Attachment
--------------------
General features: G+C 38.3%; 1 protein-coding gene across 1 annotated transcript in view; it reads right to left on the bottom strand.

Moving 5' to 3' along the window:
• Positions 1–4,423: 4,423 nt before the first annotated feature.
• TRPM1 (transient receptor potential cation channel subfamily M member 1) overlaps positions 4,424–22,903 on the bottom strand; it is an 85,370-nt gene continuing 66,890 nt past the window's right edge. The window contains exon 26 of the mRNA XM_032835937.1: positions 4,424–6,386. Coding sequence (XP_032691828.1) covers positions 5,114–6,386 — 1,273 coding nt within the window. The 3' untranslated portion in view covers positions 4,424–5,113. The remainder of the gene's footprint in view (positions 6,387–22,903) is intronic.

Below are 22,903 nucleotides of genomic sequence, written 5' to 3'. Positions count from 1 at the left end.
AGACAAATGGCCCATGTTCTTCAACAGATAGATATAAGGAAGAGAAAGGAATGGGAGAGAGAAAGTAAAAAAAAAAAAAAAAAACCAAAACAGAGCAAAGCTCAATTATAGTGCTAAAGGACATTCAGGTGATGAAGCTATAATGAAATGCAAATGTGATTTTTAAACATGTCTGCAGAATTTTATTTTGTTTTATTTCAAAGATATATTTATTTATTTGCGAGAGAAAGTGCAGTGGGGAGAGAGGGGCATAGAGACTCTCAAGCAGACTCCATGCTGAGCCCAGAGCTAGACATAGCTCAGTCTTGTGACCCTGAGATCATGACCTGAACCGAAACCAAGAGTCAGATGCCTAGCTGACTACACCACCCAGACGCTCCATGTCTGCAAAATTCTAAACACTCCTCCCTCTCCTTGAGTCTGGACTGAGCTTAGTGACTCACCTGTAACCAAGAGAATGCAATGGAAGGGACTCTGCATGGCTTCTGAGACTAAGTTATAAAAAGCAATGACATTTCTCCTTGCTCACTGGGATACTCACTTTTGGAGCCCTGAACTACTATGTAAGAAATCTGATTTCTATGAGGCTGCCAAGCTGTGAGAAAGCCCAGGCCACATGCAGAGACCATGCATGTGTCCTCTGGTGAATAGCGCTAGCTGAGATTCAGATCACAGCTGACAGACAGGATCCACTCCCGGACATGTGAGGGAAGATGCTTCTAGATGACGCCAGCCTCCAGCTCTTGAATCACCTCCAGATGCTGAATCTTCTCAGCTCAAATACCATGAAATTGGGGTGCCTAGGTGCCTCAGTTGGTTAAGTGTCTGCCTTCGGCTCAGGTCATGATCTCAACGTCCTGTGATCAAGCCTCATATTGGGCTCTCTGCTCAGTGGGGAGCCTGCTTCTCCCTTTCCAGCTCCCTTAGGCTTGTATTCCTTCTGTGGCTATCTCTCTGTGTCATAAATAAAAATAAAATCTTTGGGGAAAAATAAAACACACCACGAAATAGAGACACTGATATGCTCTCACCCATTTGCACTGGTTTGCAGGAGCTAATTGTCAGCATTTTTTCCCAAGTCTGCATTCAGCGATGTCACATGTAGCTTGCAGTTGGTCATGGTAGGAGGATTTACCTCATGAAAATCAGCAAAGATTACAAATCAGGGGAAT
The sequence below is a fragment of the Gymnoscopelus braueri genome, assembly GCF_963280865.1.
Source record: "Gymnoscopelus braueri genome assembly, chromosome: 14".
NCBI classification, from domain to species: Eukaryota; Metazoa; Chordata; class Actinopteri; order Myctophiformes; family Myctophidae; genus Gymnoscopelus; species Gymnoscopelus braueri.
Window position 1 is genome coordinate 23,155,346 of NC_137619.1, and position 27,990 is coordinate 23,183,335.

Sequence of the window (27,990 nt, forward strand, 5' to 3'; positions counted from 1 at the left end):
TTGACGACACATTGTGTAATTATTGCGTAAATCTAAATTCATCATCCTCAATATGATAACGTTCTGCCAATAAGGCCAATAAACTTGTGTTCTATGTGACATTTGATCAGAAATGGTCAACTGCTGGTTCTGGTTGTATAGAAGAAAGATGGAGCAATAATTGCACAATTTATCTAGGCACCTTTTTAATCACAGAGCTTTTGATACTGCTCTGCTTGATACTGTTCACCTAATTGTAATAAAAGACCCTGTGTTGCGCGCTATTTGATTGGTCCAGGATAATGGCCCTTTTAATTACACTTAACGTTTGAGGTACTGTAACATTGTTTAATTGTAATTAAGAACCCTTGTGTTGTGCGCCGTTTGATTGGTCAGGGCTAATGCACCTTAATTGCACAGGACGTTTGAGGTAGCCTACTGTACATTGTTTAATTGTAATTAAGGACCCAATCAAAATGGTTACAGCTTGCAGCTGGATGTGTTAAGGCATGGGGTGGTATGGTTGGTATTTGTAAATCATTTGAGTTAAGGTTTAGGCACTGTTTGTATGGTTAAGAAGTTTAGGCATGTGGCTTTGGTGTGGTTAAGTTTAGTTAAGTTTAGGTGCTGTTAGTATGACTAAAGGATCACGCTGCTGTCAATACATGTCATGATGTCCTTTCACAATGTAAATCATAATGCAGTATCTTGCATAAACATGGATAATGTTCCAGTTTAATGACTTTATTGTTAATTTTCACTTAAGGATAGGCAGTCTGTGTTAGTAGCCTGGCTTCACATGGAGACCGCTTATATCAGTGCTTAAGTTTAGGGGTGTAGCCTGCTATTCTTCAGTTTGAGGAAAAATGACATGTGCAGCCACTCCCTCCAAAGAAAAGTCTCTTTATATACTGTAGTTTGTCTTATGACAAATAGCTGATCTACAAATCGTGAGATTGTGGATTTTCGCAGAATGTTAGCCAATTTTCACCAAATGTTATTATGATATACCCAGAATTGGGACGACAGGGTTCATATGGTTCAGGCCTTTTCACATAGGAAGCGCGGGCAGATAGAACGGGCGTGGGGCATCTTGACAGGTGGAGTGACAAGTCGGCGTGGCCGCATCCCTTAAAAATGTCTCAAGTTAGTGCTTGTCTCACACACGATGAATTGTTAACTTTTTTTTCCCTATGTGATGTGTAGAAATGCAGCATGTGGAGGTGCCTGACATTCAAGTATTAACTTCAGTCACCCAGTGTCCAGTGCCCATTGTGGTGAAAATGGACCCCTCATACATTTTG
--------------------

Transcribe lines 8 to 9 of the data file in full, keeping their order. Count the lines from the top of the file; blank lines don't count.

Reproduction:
Source record: "Gymnoscopelus braueri genome assembly, chromosome: 14".
NCBI classification, from domain to species: Eukaryota; Metazoa; Chordata; class Actinopteri; order Myctophiformes; family Myctophidae; genus Gymnoscopelus; species Gymnoscopelus braueri.